The Evolution Of the disapproving scale of Average
For a long time man has been living in accordance to an artificial scale created by American psychologists that defines the realm of living –averagianism scale. The society adopted and now everything you do is judged according to that scale, disregarding individual’s prospects and nature. If you are surpassing people’s expectations you are considered above average if not you may land on average or below average on the scale which uses timelines on what others are or have been able to do at your age.
They say nothing is new under the sun, unfortunately this societal menace dated back in 1840 when a Brussels sociologist Adolphe Quetelet wanted to study human behavior in an attempt to manage revolutionaries. He came up with the theory that if you measure dimensions of human bodies then aggregate them you will get the “average man” and thus the ideal dimensions man should be. Human behavior was from then henceforth judged on an average view, again disregarding individuality. And that was the beginning of the age of average.
In 1851 a British phycologist Sir Francis Galton came up with a theory that supported Quetelet’s idea though with a different ideology. He regarded that being average was mediocre while being above average was eminent and below was termed as the imbercile. In 1909 Galton wrote that “as statistics have shown, the best qualities are largely correlated.” In his view if you are intelligent then you could make a good athlete or be anything that is considered good.
Further In 1890, Frederick Winslow Taylor an American mechanical engineer who sought to improve industrial efficiency ignited averagianism to another level. During that time the world had started to undergo economic regression which brood his idea of standardization. This was scripting the duties of workers by assigning the amount of work to be done and under which time and voila human robots were created. According to him there was nothing worse than a worker trying to do things his way, hey presto they had to killed creativeness in work places. A work system was created and to be followed to the latter, and that’s how managers were created to govern operations standards. Fortunately or unfortunately it worked and become the norm.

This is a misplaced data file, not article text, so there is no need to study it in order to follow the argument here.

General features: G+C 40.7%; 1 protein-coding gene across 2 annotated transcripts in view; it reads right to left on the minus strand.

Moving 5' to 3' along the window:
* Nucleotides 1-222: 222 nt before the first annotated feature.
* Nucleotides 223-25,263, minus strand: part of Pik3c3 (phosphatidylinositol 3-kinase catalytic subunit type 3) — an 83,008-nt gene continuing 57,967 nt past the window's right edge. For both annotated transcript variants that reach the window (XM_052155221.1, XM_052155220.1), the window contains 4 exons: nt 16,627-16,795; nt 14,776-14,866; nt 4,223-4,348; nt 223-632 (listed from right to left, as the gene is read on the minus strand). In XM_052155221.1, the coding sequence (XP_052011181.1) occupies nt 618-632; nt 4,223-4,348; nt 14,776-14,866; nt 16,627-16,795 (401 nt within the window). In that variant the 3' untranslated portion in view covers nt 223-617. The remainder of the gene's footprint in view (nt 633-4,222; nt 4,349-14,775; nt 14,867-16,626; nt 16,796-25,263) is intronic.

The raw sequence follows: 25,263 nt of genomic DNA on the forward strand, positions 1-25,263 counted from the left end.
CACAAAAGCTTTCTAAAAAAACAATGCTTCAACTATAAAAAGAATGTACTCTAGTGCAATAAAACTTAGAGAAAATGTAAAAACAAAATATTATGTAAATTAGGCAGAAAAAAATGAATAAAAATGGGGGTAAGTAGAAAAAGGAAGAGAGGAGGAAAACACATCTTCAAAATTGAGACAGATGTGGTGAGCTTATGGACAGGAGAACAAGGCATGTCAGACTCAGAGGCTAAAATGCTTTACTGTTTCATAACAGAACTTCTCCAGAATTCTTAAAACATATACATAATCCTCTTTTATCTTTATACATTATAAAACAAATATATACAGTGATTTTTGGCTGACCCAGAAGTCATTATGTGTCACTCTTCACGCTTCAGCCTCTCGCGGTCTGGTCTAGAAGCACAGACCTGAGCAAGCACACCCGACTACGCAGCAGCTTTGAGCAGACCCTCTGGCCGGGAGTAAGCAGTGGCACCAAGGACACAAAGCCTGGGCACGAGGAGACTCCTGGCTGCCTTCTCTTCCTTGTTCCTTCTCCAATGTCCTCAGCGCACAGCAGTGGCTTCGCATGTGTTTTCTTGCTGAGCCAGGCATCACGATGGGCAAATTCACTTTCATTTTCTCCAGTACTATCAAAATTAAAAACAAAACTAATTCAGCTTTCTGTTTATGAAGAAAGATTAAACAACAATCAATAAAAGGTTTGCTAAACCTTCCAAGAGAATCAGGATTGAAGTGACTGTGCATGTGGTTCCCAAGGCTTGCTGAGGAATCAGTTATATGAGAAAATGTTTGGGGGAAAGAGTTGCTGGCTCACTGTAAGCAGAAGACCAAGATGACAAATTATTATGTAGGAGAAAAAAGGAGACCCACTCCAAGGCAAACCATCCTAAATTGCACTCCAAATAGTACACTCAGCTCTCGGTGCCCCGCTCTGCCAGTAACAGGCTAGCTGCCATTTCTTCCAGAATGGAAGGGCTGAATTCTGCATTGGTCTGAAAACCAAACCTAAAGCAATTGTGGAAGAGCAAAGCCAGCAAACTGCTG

In 1912, the education system had to be reinvented to suit what was in the market place or the tenets of scientific management, its core value to teach children to become workers who could perform industrial work in a perfect way. According to how students ranked in relation to the average, hands on worker or managerial role was the destination.
You may be labelled lazy, redundant or even reasonable but that’s not what you really are that’s what our preceding philosophies have made us to see. If we could focus on individuality of people maybe someone doesn’t have a questionable personality, it’s just the scale of average gauging him that way. I mean we measure things according to what we think is average.